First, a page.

5 Takeaways from the Weekend Information Session: Cornell, Columbia, Duke, Georgetown, Northwestern & Princeton

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5 Takeaways from the Weekend Information Session: Cornell, Columbia, Duke, Georgetown, Northwestern & Princeton

This past weekend had a plethora of colleges visiting. While I struggle to fit in 2+ hours of information into 5 takeaways, the post below is meant to give you the juiciest, most important points.

1. Colleges can be surprisingly similar…yet different

While the 6 colleges that visited ranged geographically from Ithaca NY to Raleigh, North Carolina on the East Coast and Northwestern in the Midwest, there were a number of similarities that brought them together

– They were all liberal arts heavy colleges with an emphasis on research: While none of the colleges are pure liberal arts colleges, Columbia’s Core and Princeton’s strong collaboration between the College of Arts and Sciences are testament, but these colleges are all providing for a holistic education. However, it was the specific examples of Duke’s presence in the research triangle (https://en.wikipedia.org/wiki/Research_Triangle) and Northwestern’s investment in The Garage (http://thegarage.northwestern.edu/) that solidified the importance they give to research.

– They were strong residential programs that have tight communities: While Columbia and Georgetown are city schools and their campuses quite a bit smaller than Cornell in New York state, residential communities were a big feature in the presentation. The clincher was Princeton, whose emphasis on community was obvious at the mention of their Alumni weekend, where each year 30,000 or the 100,000 plus alums return to their alma mater.

– They are medium-sized schools: Cornell was the largest with 14000 undergraduates across its 6 schools whereas Princeton was the smallest with 5200 undergraduates, but all the colleges fit comfortably in the middle

2. They want you to connect with them…on Facebook

Shout-out to the Duke presentation for hammering in the importance of Social Media through this process. Setting themselves apart from the others, the Duke presentation was exclusively created from the #dukestudents account on Instagram. Not only did it make for a genuine connection to see actual photos by actual students, it also reinforced that the college may be geographically on the other side of the world but they are really making an effort to connect with prospective students! Follow them on Instagram, like them on Facebook. Even check out their Snapchat stories and YouTube videos. Just because you can’t visit, doesn’t mean you can’t get a sense of what they do.

3. Understand how a University interacts with its Colleges

Cornell has 6 Colleges (maybe 7! Check out the next point), Georgetown 4, Columbia 2…Two points that come out of that – First, make sure you do your research to understand where the major you want to do truly lies. Did you know Cornell’s business program is part of the Dyson School which is currently in the School of Agriculture https://dyson.cornell.edu/? Or that Northwestern offers Computer Science in the College of Arts and Sciences AND in the College of Engineering. Georgetown has a separate school for Foreign Service https://sfs.georgetown.edu/. Second, understand how you need to apply. To a number of colleges, if you want to study Engineering, you must APPLY to the College of Engineering. Princeton is an exception in that it admits you to the University and not to a specific College like Arts and Sciences or Engineering.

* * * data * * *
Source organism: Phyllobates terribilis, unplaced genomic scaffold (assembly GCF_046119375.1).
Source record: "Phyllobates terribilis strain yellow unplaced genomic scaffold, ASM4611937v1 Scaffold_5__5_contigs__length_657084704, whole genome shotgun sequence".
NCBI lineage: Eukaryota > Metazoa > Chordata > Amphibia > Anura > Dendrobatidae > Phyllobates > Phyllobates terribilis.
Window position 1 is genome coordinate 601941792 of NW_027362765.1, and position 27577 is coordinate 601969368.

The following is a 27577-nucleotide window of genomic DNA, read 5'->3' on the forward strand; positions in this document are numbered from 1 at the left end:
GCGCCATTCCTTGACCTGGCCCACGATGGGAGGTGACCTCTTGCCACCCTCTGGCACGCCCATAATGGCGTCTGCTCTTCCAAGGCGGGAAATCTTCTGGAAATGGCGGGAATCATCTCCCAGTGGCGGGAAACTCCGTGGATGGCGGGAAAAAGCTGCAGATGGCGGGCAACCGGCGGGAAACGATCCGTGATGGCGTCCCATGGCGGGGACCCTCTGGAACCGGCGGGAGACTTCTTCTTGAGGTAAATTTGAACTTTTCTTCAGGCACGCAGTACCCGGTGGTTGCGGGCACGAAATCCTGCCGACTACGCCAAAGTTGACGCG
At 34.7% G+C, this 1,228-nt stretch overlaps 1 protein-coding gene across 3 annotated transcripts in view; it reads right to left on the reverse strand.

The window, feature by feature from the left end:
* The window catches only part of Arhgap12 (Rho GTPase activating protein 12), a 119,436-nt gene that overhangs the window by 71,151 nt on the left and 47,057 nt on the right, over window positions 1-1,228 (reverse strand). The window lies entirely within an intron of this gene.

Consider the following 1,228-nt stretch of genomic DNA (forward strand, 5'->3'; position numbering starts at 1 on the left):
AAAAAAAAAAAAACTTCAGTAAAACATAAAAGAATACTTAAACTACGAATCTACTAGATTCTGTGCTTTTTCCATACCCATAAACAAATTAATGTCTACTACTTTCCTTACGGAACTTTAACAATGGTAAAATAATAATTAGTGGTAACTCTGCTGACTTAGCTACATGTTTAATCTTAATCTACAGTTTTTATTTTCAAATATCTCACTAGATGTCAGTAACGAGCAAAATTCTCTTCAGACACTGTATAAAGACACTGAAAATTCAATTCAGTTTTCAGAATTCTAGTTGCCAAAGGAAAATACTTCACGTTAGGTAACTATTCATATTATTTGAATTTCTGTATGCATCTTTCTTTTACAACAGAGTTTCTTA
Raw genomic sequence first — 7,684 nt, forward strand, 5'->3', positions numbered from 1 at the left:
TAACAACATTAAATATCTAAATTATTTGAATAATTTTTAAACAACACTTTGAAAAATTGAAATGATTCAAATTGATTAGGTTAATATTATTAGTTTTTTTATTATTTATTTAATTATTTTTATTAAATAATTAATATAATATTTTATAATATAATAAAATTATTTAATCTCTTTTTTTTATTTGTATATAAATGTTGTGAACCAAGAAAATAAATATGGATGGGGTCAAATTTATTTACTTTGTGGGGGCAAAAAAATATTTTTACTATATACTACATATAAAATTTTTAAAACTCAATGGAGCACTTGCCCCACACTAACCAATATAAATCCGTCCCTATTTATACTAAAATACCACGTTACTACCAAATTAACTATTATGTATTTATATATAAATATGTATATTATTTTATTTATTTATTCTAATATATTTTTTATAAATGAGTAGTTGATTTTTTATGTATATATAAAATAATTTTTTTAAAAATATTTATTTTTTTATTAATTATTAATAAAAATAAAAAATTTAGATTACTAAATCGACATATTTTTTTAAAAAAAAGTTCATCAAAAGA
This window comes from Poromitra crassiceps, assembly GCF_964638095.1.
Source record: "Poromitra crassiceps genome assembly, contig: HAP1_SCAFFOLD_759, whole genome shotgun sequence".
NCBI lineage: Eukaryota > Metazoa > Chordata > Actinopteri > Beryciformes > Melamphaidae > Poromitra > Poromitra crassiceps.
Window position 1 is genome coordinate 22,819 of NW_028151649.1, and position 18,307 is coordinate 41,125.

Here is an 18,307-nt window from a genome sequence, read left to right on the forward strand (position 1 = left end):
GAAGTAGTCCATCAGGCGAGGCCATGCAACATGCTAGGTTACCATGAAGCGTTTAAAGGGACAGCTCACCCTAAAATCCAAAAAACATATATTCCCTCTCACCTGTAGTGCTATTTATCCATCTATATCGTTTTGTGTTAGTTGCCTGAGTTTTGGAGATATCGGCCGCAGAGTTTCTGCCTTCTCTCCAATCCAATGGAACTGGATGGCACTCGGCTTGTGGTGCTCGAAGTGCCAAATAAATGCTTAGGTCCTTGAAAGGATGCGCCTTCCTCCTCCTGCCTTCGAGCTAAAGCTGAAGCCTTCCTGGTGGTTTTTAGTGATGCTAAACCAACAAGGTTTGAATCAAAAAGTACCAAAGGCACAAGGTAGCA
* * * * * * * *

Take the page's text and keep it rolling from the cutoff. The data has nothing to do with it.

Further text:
4. Figure out what they need

There was a lot of information on this section of requirements, so see the salient points below:

– Some colleges require SAT / ACT Writing while others don’t. Cornell, Georgetown and Northwestern DON’T while Columbia, Duke and Princeton DO require it. Understand what they need or really, be on the safe side and take writing.

Aid and scholarships are treated differently. As Need-Blind colleges Princeton and Georgetown promise to fulfill all need expressed (need, NOT WANT). The others aren’t Need-Blind for International Students. Only Duke, Georgetown and Northwestern offer scholarships, but only Athletic Scholarships for National Level players.

– If APs are not offered as part of the curriculum, they don’t want to see them. They would rather you do something on the extracurricular front than “waste time double-dipping on academics” Direct Quote.

5. Attend more information sessions!

They are coming to see you from across the world, go see them. Sessions like this are great even for admissions counselors like us because we learn what is new every time. For example, Cornell is planning on a SEVENTH college! Taking the Dyson School of Applied Economics and Management out of the College of Agriculture, joining forces with the Johnson Graduate School of Business (MBA Program) and School of Hotel Administration to create a brand new College of Business! Stay tuned for more on this https://business.cornell.edu/

Here are the #5Takeaways from the event on the weekend. Stay tuned for more deep dives into each college.